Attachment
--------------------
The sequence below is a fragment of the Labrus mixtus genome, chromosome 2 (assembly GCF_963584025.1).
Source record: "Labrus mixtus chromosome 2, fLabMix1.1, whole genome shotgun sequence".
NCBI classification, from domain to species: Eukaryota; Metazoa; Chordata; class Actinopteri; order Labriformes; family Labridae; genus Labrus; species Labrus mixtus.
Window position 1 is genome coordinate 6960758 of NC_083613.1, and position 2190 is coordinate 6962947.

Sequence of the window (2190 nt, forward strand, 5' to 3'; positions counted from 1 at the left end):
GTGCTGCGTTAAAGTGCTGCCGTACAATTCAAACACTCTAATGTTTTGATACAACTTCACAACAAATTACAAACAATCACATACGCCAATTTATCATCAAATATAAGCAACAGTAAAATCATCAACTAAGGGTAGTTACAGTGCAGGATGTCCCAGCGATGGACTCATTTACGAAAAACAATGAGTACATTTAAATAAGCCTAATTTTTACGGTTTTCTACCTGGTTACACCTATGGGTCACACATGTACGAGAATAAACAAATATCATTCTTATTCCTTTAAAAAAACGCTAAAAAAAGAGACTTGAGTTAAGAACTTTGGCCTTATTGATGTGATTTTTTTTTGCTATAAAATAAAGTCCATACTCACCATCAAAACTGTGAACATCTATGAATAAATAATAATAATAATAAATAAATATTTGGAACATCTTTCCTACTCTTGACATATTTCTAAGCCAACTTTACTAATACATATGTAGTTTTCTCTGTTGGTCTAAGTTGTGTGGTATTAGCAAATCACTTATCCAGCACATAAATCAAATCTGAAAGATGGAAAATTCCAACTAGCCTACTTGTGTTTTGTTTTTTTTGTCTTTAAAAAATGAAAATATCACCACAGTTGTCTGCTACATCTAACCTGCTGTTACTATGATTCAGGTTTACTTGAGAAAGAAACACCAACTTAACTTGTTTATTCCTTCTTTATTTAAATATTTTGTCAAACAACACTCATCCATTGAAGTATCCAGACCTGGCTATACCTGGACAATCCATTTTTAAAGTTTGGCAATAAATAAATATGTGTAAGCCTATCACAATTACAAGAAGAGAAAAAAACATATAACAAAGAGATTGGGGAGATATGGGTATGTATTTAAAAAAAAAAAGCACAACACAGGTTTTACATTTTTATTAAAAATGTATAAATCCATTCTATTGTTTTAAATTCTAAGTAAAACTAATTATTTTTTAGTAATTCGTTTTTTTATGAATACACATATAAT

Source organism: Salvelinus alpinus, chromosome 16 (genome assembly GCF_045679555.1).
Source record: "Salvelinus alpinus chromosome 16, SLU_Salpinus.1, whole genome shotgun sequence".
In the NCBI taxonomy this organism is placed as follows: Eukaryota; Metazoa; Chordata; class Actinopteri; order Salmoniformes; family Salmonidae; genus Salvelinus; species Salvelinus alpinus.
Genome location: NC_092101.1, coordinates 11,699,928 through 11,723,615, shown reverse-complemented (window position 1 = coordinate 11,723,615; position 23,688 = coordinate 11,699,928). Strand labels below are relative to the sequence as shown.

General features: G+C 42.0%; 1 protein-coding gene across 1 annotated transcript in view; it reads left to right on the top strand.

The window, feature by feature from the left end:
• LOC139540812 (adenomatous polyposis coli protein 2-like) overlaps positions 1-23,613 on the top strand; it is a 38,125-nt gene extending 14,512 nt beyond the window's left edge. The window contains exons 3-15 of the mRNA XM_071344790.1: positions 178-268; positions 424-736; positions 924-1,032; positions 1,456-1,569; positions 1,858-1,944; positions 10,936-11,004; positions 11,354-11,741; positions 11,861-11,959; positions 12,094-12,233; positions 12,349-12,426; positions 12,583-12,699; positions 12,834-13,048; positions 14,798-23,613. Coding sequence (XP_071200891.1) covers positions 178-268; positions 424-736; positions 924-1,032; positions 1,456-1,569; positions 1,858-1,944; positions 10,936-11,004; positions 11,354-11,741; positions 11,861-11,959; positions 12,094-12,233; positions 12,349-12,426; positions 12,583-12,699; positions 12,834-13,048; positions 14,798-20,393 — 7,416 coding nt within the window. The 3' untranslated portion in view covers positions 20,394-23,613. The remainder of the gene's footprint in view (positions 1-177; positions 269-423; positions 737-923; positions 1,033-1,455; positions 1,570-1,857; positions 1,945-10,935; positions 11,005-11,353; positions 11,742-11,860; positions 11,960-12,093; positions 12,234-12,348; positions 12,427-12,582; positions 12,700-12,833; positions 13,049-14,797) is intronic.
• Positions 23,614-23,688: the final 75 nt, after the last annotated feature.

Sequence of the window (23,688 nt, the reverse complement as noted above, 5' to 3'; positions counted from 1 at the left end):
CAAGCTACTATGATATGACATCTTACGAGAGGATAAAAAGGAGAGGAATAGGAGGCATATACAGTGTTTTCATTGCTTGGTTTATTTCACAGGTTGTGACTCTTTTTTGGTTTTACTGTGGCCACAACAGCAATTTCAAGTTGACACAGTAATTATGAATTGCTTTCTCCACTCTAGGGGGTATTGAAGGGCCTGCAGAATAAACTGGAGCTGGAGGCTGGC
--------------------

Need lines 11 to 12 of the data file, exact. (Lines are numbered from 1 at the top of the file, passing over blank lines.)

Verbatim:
General features: G+C 42.0%; 1 protein-coding gene across 1 annotated transcript in view; it reads left to right on the top strand.

The window, feature by feature from the left end: